Crops (39)After several years of dating my first wife became impatient and decided to propose marriage. On that fateful night, she made a wonderful dinner, purchased a beautiful red wine and created an appropriate ambiance, candlelight included.

Finally the moment neared and she utter, “Honey, will you marry me.

Of course,” I replied stoically.

After a few minutes of silence, my fiancé queried, “Honey, you haven’t said a word.

Oh, quite the contrary. I’ve probably said too much.

I reflected upon my experience while listening to a famous theologian ponder the marriage between heaven and earth. As Richard Pratt said, “We think that Jesus came to forgive our sins, make our souls sparkle, sprinkle us with peace and joy so we can sprout wings when we die, grab a harp and join the eternal choir.” I may not always agree with Pratt, but I love the thought.

Personally, I have no clue how God will choose to marry heaven and earth. For many, the thought creates a conundrum of two visions. One vision entails everyone holding ‘Pratt’s’ version, including the harp and singing unity to the great one. The other vision extends the same flaws currently experienced here on earth, terrible wars in the name of that God, sexism, children of all ages not having enough spiritual food, etc., etc., etc.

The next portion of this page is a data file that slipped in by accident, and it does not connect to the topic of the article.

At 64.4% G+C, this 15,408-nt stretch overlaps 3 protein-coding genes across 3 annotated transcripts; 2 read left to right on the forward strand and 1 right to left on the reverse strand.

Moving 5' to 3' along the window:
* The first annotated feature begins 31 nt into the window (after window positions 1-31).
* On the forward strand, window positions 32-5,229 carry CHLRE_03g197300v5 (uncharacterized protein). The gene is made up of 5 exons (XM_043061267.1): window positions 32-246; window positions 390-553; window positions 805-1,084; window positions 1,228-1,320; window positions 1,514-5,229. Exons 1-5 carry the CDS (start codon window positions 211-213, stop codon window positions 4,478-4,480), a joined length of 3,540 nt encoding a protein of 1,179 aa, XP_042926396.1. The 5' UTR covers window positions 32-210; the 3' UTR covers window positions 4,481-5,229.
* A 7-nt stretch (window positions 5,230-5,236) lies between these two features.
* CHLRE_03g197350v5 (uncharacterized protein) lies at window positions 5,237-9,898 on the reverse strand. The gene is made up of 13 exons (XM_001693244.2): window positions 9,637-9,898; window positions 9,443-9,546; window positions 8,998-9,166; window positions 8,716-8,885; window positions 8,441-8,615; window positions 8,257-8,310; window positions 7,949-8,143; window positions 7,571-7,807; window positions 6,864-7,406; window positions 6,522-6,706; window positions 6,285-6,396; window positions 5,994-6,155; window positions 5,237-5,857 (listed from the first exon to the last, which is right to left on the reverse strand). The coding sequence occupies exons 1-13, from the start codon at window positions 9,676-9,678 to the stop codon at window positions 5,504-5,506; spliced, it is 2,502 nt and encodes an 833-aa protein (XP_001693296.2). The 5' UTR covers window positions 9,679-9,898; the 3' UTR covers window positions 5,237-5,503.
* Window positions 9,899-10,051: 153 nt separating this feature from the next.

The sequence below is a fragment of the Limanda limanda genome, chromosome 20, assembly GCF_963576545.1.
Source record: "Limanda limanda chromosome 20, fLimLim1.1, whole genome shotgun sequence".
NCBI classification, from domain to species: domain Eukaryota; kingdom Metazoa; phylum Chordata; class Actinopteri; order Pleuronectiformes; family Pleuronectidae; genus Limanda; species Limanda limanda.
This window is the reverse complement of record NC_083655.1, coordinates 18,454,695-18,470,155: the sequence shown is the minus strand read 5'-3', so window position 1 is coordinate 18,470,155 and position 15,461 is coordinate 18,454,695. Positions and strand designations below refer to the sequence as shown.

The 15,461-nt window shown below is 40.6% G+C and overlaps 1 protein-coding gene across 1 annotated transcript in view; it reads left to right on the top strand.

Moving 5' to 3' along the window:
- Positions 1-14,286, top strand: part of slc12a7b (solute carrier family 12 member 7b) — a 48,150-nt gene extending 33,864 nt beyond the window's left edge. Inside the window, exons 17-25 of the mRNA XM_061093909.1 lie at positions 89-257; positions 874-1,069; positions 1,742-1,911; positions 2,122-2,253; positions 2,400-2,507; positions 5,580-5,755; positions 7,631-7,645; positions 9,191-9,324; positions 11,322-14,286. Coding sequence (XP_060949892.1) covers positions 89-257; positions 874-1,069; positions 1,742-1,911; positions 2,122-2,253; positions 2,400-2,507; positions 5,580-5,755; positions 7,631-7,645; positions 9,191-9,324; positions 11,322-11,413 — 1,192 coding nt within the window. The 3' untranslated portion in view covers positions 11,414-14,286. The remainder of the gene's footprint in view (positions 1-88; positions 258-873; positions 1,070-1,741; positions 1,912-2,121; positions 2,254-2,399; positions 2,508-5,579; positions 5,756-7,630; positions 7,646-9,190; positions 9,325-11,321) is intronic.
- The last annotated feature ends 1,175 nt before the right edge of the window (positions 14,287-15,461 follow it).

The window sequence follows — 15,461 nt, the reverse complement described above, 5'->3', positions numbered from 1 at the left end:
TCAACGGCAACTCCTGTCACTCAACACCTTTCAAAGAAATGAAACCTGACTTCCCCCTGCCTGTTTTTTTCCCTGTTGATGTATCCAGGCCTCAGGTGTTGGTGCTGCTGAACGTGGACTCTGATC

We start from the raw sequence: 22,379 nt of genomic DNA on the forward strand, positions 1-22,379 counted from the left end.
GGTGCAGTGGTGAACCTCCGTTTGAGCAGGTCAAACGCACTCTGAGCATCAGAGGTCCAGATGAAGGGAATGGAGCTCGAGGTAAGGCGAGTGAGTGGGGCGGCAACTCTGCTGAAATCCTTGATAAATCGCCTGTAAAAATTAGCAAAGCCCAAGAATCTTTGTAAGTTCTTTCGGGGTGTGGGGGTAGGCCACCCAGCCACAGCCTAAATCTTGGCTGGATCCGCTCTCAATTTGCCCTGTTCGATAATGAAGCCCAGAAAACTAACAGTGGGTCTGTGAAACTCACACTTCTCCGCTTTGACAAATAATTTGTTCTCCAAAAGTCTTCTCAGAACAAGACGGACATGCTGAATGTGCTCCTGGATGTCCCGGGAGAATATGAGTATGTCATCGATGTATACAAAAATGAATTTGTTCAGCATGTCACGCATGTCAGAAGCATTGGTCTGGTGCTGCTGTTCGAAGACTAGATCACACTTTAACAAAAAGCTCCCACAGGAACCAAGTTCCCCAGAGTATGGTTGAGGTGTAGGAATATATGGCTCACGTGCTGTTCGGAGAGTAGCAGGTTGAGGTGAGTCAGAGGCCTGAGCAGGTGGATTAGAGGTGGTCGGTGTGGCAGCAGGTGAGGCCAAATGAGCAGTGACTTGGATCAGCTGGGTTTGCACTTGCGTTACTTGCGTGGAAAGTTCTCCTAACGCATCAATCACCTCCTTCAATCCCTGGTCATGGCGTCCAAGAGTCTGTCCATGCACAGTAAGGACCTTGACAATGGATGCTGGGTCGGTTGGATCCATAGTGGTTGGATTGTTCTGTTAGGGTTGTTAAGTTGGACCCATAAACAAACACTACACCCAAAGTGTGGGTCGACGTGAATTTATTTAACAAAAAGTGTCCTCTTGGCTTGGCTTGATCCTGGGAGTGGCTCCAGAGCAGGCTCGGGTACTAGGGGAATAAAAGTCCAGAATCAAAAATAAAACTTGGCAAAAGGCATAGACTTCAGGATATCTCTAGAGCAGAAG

For those who believe in traditional conservative approaches, when God marries heaven and earth, there will be a negotiation. Thus, those who currently dictate the rules of God’s love must inevitably experience God’s renegotiation of the boundaries between heaven and earth. Therefore, a difficult question must be answered: are we willing to trade a system that has served others so poorly for one that will serve others so well?

In truth, from a Buddhist perspective, why wait for heaven? Why can’t we experience heaven on earth? Right here, right now. If we are to be true citizens of God’s Kingdom, our obedience to Christ must touch every area of our lives. Simply confessing “Jesus is Lord” does not significantly impact the church or our too few spiritual habits.

Whether Buddhist or Christian, we must proactively spread love into every segment of society, influencing the world by bringing love and grace to all – be it through the arts, through business, through politics or through our vocations.